Sometimes you are the pigeon (or cockerel) and sometimes you are the statue. Only in this case Liverpool crapped all over our parade so comprehensively I question our ability to win when it really matters. In a perverse way, I almost preferred losing in such an abject way when everyone had a stinker, rather than by playing our part in a classic and losing by the odd goal in five. At this point a goal of any kind is welcome. At times we looked like the cat chasing the laser beam on the carpet. Never getting there and ultimately giving up, suffering a severe case of twisted blood. A pattern has emerged and turned into a routine. We can beat everyone at home but when it really, really, matters, and a performance of canny tactics matched by individual guts and guile is required away to the other contenders we turn to custard. Newcastle and Chelsea last season. Man United, Chelsea, and Liverpool again this season. Plus the dismal European games at Wembley, Custard. No point in singling anyone out because everyone had a collective brain fart. But credit to Walker who didn’t choke like some others (we know who they are) but kept on trying to make an impression and give something, anything, for Harry to bite on. As Alan points out it’s not a level playing field when it comes to signing the best (Willian, Mane). Also we don’t seem to have a flawless record when we do decide to splash some serious cash (Sissoko, Janssen, Lamela). Hey ho.
There are a number of worrying aspects here, Alan. Poch questioned whether we had the desire to win the PL after this game. But that is only half the question. Most of the teams in the PL below 6th have got no chance of winning the PL, while some worry about relegation. What then of these teams’ ‘desire’ when competing in the toughest league in the world? Surely that ‘desire’ is to plan, to fight, to win or hold out and/or at least battle, isn’t it? Certainly not to yield!? Poch was half right, because Spurs yesterday had no ‘desire’ to win, full stop (forget the desire to win the PL), and that is surely a crime, given the mentality that Poch has imbued in his players over the past two seasons.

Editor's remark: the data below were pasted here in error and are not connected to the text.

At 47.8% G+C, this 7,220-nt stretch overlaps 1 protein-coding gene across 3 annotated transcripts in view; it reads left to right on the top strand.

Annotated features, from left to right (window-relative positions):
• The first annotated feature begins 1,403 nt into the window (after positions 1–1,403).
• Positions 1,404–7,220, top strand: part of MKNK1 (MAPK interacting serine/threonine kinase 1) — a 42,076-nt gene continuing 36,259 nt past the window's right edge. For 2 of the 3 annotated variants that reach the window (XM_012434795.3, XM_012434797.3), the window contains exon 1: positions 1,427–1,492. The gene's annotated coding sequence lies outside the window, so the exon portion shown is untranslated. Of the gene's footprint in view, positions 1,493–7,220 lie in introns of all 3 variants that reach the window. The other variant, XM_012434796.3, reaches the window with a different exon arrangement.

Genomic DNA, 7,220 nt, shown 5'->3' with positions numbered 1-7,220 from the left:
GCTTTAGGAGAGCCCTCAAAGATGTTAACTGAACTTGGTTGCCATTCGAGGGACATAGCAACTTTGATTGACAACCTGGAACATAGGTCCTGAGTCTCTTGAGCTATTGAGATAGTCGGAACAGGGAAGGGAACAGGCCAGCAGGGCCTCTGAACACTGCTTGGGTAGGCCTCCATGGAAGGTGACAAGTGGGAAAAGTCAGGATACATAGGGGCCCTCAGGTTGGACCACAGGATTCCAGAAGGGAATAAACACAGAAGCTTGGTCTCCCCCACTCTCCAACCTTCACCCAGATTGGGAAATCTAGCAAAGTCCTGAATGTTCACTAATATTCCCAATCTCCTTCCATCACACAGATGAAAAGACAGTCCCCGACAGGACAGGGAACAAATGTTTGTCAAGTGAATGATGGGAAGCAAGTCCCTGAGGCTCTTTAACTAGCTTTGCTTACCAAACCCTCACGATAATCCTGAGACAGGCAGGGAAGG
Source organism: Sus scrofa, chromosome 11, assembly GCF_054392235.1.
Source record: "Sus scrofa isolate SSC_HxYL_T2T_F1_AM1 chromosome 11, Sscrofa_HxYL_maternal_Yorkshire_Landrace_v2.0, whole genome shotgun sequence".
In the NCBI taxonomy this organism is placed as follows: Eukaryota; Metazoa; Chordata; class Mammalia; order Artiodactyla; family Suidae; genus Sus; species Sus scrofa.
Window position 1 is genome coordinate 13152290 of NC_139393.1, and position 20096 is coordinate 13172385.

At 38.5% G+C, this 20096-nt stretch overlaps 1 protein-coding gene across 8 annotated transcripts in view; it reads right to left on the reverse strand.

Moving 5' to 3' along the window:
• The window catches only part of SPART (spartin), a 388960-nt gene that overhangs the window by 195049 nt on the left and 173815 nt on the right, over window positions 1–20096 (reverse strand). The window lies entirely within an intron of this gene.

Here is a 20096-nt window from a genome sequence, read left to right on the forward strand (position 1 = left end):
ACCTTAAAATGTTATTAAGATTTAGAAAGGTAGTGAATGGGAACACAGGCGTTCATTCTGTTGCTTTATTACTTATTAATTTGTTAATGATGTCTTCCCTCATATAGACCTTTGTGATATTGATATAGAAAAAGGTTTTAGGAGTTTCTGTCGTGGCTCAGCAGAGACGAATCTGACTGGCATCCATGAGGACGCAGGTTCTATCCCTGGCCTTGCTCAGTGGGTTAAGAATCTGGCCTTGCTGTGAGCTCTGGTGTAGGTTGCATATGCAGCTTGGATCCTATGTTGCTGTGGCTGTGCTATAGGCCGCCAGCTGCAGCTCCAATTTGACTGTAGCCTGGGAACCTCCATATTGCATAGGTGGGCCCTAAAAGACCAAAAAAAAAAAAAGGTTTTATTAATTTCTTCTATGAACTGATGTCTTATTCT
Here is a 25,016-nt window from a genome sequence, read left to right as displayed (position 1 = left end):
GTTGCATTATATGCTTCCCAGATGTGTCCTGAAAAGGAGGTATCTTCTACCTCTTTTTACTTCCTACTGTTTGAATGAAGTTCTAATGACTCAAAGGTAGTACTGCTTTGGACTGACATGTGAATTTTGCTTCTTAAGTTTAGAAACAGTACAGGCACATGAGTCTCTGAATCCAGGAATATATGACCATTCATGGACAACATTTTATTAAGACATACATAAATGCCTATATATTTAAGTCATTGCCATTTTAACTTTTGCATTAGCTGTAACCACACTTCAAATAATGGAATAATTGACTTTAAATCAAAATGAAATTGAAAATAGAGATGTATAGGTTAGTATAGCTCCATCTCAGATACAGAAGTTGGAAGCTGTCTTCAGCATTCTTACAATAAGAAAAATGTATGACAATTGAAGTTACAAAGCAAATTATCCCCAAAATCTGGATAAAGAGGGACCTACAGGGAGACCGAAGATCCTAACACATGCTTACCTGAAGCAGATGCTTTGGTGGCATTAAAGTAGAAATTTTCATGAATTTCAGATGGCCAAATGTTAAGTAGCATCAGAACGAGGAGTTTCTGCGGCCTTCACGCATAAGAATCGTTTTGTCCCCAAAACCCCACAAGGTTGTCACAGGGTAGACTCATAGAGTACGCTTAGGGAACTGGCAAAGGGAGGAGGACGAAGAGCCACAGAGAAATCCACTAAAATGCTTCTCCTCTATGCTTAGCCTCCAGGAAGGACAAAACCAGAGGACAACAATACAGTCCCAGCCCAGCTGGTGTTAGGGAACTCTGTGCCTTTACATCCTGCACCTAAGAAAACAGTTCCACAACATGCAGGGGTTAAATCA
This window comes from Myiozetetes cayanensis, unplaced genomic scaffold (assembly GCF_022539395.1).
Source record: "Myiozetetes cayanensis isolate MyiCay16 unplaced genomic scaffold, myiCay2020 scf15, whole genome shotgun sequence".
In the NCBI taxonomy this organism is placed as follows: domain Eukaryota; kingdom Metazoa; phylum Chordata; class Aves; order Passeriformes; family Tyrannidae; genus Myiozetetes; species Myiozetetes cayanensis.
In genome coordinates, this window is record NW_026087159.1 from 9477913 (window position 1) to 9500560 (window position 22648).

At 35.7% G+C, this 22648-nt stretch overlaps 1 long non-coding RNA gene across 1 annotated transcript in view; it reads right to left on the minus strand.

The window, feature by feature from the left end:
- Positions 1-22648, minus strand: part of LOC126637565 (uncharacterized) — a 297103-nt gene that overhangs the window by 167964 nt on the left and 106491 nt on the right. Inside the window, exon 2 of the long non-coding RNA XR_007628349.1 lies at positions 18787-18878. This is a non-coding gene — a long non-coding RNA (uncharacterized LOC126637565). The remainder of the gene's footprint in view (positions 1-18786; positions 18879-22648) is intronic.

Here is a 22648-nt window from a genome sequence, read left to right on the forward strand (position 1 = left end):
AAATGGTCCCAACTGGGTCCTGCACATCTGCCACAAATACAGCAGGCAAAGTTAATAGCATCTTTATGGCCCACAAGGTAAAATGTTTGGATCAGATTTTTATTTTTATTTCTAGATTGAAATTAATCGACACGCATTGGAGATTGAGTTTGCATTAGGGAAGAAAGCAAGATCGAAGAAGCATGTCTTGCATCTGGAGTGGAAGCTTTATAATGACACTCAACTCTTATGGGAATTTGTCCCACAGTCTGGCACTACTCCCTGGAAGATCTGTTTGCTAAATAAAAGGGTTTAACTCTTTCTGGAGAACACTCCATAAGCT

I said last week that to get a result yesterday we had to match Liverpool’s desire and intensity ..it wouldn’t be easy against such a wounded beast, and it never is against Liverpool at Anfield (or the Lane) anyway. And obviously, as with most teams these days, they were going to treat us far differently to Swansea and Hull, but if we could match their early press, their desire and drive, and soak it up, we could then counter, and see spaces become available later in the game.
I have never seen this Tottenham side play so poorly during an opening 30 minutes. Spurs did the exact opposite of what even we lesser lights knew was needed, and were calling out for. ie The bleedin’ obvious! To match Liverpool’s obvious desire from the off! Against lesser teams we can sometimes afford sluggish openings, and still win, but Liverpool, who learned from Man City’s futile superiority over us, kept their knee on our throat the entire game.
Wanyama, Dembele, Dier and Davies were individual horror shows.in that opening 30 minutes.
It was as if they were shell shocked, losing the ball easily, awry passing, caught out of position, caught in possession, out-fought and out-paced etc.. No cohesion in defense or link with midfield. Indeed, there was no midfield! It was stamped on, more than pressed. No wonder Eriksen had a poor game overall (there was nothing behind him except unfamiliar chaos), and if I see him shaping up to take another free kick on goal, I’m going to scream. Has he scored even ‘one’ free kick of significance this season? From being one of the best contributors in that area last season, he has wasted considerable chances to score at vital times this season. Give someone else a chance!